jbagelboy wrote:I'm not saying professors have no way of distinguishing between a good exam and a bad one. Im saying your grades will not necessarily reflect your confidence/mastery of the material, or how you felt about the class. I'm saying "studying hard" does not correlate to strong grades, as evidenced repeatedly, as in this very thread, and also in my own personal experience. The class I liked best and spent the most time on was my lowest grade, and the class I disliked and somewhat dismissed, I aced. It's far from myth. You cannot predict how you will do: it is arbitrary.
Of course, there are mistakes one can make on an exam that definitely hurt you, and ways yo improve performance by avoiding these errors. It's an exaggeration to say profs just blindly write random grades on random essays. When you get a B, obviously you did something differently from the kid who got an A. But at top schools where nearly everyone is putting in tremendous effort, you cant truly know or plan for where you will place in the class ex ante, you can only rationalize performance postmortem.
I think we agree mostly. I think that the "grades are arbitrary" sentiment can be unpacked into several other concepts of varying truth:
"Grades are arbitrary in the sense that grades are randomly assigned by profs." As you said, I think this is mostly untrue. This is evidenced by the fact that law school performance tends to be consistent. People who do very well do very well throughout and people who do very poorly do very poorly throughout. People in the middle move around some, I think mostly caused by the small sample size. The fat curves at top schools tend to mitigate this in most cases because the vast majority of grades are Bs, B+s, A-s, and As.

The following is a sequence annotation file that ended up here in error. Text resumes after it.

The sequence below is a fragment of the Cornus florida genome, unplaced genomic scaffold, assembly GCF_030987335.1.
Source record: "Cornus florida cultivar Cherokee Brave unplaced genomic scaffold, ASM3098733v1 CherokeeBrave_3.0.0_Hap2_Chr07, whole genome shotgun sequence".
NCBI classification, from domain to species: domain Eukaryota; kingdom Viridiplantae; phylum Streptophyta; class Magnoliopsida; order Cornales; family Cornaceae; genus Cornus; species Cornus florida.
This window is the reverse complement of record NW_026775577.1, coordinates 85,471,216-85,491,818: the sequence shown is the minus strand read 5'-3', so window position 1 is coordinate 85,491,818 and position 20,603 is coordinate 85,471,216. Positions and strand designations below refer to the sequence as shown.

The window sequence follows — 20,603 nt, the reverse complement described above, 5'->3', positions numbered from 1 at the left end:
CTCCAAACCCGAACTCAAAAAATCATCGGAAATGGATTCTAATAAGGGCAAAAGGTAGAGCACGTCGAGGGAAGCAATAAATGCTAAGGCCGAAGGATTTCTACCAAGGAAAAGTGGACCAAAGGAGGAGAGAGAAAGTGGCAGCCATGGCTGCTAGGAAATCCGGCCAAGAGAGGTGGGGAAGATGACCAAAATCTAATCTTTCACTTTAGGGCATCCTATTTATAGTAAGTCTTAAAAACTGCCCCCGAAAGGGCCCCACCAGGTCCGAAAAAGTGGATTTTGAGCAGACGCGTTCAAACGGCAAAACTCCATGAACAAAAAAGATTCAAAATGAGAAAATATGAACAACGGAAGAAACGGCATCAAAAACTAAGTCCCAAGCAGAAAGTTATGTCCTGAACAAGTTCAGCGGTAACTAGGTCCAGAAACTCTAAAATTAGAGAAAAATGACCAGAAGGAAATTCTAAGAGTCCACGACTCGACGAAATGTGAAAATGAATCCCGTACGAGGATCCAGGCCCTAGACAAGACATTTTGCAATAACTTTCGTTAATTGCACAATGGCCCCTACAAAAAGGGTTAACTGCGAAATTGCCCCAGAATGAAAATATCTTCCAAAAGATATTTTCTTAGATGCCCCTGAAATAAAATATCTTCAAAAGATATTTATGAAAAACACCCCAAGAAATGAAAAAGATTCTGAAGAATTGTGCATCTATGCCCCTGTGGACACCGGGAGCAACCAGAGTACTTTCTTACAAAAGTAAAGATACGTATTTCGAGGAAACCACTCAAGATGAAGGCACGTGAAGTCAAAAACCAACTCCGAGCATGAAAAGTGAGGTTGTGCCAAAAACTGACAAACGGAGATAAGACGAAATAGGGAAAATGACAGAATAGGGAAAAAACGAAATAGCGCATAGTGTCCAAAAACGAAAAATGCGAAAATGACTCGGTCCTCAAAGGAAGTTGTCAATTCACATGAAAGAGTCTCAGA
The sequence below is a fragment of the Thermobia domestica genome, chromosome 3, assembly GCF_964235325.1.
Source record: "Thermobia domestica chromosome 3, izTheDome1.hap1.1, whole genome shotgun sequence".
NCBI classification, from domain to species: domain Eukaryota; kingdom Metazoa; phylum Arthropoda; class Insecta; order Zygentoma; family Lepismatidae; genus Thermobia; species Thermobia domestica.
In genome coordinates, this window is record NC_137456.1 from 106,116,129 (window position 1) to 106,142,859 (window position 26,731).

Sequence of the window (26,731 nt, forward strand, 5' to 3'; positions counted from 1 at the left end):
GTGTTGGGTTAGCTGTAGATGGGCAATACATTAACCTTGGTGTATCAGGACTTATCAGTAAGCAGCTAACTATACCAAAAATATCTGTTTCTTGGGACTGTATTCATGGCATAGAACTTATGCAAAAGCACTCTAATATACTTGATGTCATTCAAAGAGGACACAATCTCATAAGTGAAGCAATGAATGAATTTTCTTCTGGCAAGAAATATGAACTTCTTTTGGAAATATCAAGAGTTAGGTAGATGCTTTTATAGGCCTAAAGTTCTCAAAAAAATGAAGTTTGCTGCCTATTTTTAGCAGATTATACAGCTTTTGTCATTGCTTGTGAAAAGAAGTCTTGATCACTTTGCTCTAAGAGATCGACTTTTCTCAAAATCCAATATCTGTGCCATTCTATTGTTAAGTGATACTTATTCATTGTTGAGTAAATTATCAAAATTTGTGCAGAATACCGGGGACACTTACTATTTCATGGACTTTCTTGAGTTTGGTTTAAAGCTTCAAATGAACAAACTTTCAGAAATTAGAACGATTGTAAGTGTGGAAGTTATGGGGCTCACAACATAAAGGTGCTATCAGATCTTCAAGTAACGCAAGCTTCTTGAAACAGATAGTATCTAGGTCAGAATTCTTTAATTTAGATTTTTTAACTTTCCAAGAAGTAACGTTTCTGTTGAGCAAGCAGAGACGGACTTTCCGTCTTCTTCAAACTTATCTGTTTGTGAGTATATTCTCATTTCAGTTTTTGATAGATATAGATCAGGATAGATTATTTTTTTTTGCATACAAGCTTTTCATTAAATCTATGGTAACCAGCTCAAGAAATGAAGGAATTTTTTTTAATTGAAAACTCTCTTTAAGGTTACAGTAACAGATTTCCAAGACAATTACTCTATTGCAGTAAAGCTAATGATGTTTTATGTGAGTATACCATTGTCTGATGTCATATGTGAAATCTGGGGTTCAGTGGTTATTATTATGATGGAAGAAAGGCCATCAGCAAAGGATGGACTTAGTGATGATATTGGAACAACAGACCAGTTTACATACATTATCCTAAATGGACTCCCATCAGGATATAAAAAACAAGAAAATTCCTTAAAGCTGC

[Edit to add one:] "Exam quality is evenly distributed across the curve." This is one aspect where grades do get arbitrary. The hard cut offs between grades force arbitrary decisions. You can clearly tell the difference between the best exam and the worst in the entire pool. The difference between the best B+ and the worst A- is almost certainly arbitrary. This is worsened in the curves of most T14s where there are really only 4 grades given out with any frequency. This is why most top schools have some system to boost quality participation to (theoretically) mitigate this problem.
"Studying hard correlates to grades." This is clearly untrue.
"Doing well on law school exams is a skill that can be learned." The more time I spend in law school and the more law students I talk to, the less I think this is true.
"Grades are difficult to predict ex ante." This is true, mostly because humans in general are bad to terrible at estimating their own competence. This is probably even more true among the pool of people attracted to law school in general and highly ranked law schools especially (type A overachievers who have consistently excelled in the past).
"Grades are poorly, if at all, related to performance as a lawyer." Almost certainly true, but there's not much else for law firms to go on. In addition, firms need some way to signal to clients that the ludicrous billing rates for associates are worth it, and one way is to say "this guy was summa cum laude at Harvard Law."